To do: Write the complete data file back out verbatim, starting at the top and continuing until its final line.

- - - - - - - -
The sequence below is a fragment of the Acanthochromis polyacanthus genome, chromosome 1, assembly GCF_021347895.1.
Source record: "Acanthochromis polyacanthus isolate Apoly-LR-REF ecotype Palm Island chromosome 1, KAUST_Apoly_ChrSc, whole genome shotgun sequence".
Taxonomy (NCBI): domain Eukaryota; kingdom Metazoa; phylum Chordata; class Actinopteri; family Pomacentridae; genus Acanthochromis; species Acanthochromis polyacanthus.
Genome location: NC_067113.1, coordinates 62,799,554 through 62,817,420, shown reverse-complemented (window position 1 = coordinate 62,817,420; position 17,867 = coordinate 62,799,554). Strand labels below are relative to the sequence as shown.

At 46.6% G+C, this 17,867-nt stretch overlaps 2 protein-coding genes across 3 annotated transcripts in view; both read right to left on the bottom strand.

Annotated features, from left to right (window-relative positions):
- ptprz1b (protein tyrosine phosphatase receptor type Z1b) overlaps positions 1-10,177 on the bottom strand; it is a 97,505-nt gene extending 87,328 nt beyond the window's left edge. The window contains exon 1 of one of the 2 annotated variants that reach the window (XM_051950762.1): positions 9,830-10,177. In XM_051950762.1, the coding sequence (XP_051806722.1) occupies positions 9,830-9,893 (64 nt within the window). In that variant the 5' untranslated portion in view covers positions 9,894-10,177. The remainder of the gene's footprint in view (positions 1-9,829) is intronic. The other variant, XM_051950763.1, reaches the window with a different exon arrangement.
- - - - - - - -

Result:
The sequence below is a fragment of the Acanthochromis polyacanthus genome, chromosome 1, assembly GCF_021347895.1.
Source record: "Acanthochromis polyacanthus isolate Apoly-LR-REF ecotype Palm Island chromosome 1, KAUST_Apoly_ChrSc, whole genome shotgun sequence".
Taxonomy (NCBI): domain Eukaryota; kingdom Metazoa; phylum Chordata; class Actinopteri; family Pomacentridae; genus Acanthochromis; species Acanthochromis polyacanthus.
Genome location: NC_067113.1, coordinates 62,799,554 through 62,817,420, shown reverse-complemented (window position 1 = coordinate 62,817,420; position 17,867 = coordinate 62,799,554). Strand labels below are relative to the sequence as shown.

At 46.6% G+C, this 17,867-nt stretch overlaps 2 protein-coding genes across 3 annotated transcripts in view; both read right to left on the bottom strand.

Annotated features, from left to right (window-relative positions):
- ptprz1b (protein tyrosine phosphatase receptor type Z1b) overlaps positions 1-10,177 on the bottom strand; it is a 97,505-nt gene extending 87,328 nt beyond the window's left edge. The window contains exon 1 of one of the 2 annotated variants that reach the window (XM_051950762.1): positions 9,830-10,177. In XM_051950762.1, the coding sequence (XP_051806722.1) occupies positions 9,830-9,893 (64 nt within the window). In that variant the 5' untranslated portion in view covers positions 9,894-10,177. The remainder of the gene's footprint in view (positions 1-9,829) is intronic. The other variant, XM_051950763.1, reaches the window with a different exon arrangement.